Charles G Ohlsson was Trooper 25737 in the Prince of Wales' Light Horse and later Trooper 183/36040 in 2nd Kitchener's Fighting Scouts. Like his namesake above Ohlsson was wounded, at Tweefontein November 14, 1901, and on the official casualty roll his surname is recorded as 'Ohlsen'. Happily Ancestry shows 'Ohlsen' when searching for 'Ohlsson'. He was awarded the Distinguished Conduct Medal.

Carl Olsson served, albeit briefly, as Trooper 230 Utrecht-Vryheid Mounted Police then enlisted as Private 540 2nd Kitchener's Fighting Scouts. Just like the two men above he was wounded, at Boschbult March 31, 1902. In the casualty roll the surname is recorded as 'Ohlsson'. Again, searching by 'Olsson' on Ancestry fails to show the casualty record.

The records for these man on The Register show all their units, medal entitlement, honours and casualty information in one unified record - saving time for researchers and ensuring they don't miss key facts.

Monday, 2 February 2015

Did he serve in the Anglo-Boer War?

One source of names for those who served are the nominal rolls in class WO127 (The National Archives) for the South African raised colonial units. These books are useful but they are not complete nominal rolls.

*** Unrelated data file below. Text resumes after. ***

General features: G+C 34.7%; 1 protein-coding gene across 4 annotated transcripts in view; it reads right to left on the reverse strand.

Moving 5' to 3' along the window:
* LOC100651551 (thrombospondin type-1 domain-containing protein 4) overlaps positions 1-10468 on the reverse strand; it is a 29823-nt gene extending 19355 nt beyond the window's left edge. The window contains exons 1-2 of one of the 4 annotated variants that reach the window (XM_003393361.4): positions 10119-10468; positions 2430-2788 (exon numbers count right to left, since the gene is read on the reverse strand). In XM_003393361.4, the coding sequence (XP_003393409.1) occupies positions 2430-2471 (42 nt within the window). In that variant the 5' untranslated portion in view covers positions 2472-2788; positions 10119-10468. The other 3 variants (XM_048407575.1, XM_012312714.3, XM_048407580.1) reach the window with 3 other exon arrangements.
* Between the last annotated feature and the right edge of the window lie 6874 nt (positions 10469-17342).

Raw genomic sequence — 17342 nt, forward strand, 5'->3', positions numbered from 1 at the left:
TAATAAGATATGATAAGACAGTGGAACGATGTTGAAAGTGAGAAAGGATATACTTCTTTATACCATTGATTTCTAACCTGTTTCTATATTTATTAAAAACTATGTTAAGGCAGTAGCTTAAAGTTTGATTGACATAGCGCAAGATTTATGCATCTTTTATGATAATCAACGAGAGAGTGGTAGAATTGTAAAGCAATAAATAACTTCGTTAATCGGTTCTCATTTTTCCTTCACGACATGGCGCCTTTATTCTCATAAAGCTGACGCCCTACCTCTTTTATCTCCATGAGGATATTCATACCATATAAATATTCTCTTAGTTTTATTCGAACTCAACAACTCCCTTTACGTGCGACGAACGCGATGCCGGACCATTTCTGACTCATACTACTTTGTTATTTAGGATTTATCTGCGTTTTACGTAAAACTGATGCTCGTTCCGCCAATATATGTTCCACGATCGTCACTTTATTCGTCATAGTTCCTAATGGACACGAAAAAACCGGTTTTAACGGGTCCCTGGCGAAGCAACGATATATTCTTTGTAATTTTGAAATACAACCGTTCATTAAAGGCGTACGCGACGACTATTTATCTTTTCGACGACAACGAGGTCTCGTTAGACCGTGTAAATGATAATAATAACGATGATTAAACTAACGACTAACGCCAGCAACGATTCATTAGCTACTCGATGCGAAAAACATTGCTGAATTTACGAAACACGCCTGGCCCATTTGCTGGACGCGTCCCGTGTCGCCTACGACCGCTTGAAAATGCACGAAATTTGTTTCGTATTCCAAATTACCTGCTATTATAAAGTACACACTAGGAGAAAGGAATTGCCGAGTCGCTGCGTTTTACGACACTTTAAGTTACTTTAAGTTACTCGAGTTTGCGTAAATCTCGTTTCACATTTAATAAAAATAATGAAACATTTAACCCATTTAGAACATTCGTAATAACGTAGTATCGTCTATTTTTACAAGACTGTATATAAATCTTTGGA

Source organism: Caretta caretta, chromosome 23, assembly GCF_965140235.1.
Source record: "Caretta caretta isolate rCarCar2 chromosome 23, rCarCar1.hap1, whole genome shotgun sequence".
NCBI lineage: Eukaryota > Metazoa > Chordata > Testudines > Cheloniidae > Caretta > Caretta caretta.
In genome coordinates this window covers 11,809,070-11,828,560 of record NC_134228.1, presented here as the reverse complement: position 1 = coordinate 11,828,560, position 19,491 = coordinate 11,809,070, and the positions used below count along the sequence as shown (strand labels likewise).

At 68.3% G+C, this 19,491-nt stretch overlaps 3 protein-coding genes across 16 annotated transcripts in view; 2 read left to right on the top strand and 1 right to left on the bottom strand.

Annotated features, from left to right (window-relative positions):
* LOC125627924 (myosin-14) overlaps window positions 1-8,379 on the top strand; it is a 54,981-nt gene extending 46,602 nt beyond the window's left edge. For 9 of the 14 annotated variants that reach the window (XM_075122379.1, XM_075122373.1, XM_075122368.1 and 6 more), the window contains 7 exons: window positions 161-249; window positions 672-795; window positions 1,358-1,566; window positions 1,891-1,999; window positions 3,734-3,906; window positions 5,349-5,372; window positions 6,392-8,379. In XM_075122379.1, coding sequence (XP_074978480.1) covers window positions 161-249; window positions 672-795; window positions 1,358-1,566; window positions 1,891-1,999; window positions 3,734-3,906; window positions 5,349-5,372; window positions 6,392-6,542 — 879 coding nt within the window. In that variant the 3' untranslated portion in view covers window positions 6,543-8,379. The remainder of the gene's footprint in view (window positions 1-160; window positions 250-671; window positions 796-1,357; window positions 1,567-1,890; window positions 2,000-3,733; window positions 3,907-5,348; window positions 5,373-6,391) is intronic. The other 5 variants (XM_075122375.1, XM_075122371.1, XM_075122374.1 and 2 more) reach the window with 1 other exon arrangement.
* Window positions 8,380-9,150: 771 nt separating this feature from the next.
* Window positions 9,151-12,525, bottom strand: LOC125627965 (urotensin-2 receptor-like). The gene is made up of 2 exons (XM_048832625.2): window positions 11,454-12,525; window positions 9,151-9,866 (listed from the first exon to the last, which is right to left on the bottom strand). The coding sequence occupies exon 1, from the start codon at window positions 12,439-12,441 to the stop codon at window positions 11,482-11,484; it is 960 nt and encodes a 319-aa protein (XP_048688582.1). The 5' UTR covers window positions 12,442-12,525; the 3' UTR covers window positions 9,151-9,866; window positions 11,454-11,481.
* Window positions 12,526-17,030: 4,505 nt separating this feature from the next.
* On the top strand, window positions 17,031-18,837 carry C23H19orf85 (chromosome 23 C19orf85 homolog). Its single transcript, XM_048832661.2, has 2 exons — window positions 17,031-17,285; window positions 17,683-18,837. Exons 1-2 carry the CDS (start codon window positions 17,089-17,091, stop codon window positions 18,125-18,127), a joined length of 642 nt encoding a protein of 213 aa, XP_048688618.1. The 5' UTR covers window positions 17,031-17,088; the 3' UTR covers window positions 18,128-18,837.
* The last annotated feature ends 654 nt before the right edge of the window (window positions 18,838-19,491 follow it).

One name listed in The Register is Lt Henry Baliol Cheyne, Indian Staff Corps attached Kitchener's Horse, the sole sources listed is WO127 and the 1903 Army List. I was asked to investigate further by an Indian Army medal collector.

WO127 shows Cheyne was with the regiment from 02-02 to 13-10-1900. However, checking the medal rolls drew a blank, he was not with the Kitchener's Horse roll nor located on another page within the medal rolls. Given there are thousands of pages and the most complete index (on Ancestry) is also not very good there is the possibility his name has been missed or mis-indexed. There, the search would normally end if it were not for the information that Cheyne had served in China in 1900 earning the Relief of Pekin clasp with the 1st Bengal Lancers (Skinner's Horse).

To qualify for the Relief of Pekin clasp meant that Cheyne had to be present in China in August 1900. WO127 records he was Kitchener's Horse until October 1900. If Cheyne had served in South Africa then he spent a considerable time travelling from India to South Africa in February, then to China in August and back to South Africa to leave Kitchener's Horse in October. The Victorians were great travellers but Cheyne's itinerary is implausible.

A number of Indian Army officers did fight on attachment in South Africa, including some from Cheyne's own regiment. Some of these also fought in China with Cheyne. One, Lt FD Russell is shown on the China 1900 roll as having "embarked at South Africa on 1st August 1900". Cheyne is shown as "Embarked at Calcutta 7th July 1900".

All the evidence, including Cheyne's obituary which notes all his known military service but not significantly the Anglo-Boer War, points to the fact that Cheyne did not land in South Africa for military service if he even travelled there in the first place. His entry in WO127 would appear to result from Cheyne's appointment on attachment, but does not mean fighting service. Why Cheyne is shown as serving with Kitchener's Horse for so long when he was in China is probably a clerical oversight.